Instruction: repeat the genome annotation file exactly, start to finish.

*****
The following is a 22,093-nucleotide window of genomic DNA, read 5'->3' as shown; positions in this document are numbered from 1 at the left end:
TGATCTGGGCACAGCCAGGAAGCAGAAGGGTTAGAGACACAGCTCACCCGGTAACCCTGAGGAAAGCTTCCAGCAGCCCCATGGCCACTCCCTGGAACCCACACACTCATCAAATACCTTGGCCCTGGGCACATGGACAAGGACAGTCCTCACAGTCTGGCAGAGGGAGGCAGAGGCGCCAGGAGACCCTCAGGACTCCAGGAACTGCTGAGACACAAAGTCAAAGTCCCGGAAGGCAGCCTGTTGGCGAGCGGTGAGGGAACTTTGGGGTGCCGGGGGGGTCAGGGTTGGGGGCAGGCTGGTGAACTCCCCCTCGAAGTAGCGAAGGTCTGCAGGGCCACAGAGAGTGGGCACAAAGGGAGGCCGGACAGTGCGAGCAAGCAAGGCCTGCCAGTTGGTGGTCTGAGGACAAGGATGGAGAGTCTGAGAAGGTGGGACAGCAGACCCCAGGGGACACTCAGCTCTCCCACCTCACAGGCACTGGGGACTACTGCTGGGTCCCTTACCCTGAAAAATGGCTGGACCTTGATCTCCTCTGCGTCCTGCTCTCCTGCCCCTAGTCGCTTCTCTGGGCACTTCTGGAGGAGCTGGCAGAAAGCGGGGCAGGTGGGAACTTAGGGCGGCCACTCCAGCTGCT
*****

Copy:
The following is a 22,093-nucleotide window of genomic DNA, read 5'->3' as shown; positions in this document are numbered from 1 at the left end:
TGATCTGGGCACAGCCAGGAAGCAGAAGGGTTAGAGACACAGCTCACCCGGTAACCCTGAGGAAAGCTTCCAGCAGCCCCATGGCCACTCCCTGGAACCCACACACTCATCAAATACCTTGGCCCTGGGCACATGGACAAGGACAGTCCTCACAGTCTGGCAGAGGGAGGCAGAGGCGCCAGGAGACCCTCAGGACTCCAGGAACTGCTGAGACACAAAGTCAAAGTCCCGGAAGGCAGCCTGTTGGCGAGCGGTGAGGGAACTTTGGGGTGCCGGGGGGGTCAGGGTTGGGGGCAGGCTGGTGAACTCCCCCTCGAAGTAGCGAAGGTCTGCAGGGCCACAGAGAGTGGGCACAAAGGGAGGCCGGACAGTGCGAGCAAGCAAGGCCTGCCAGTTGGTGGTCTGAGGACAAGGATGGAGAGTCTGAGAAGGTGGGACAGCAGACCCCAGGGGACACTCAGCTCTCCCACCTCACAGGCACTGGGGACTACTGCTGGGTCCCTTACCCTGAAAAATGGCTGGACCTTGATCTCCTCTGCGTCCTGCTCTCCTGCCCCTAGTCGCTTCTCTGGGCACTTCTGGAGGAGCTGGCAGAAAGCGGGGCAGGTGGGAACTTAGGGCGGCCACTCCAGCTGCT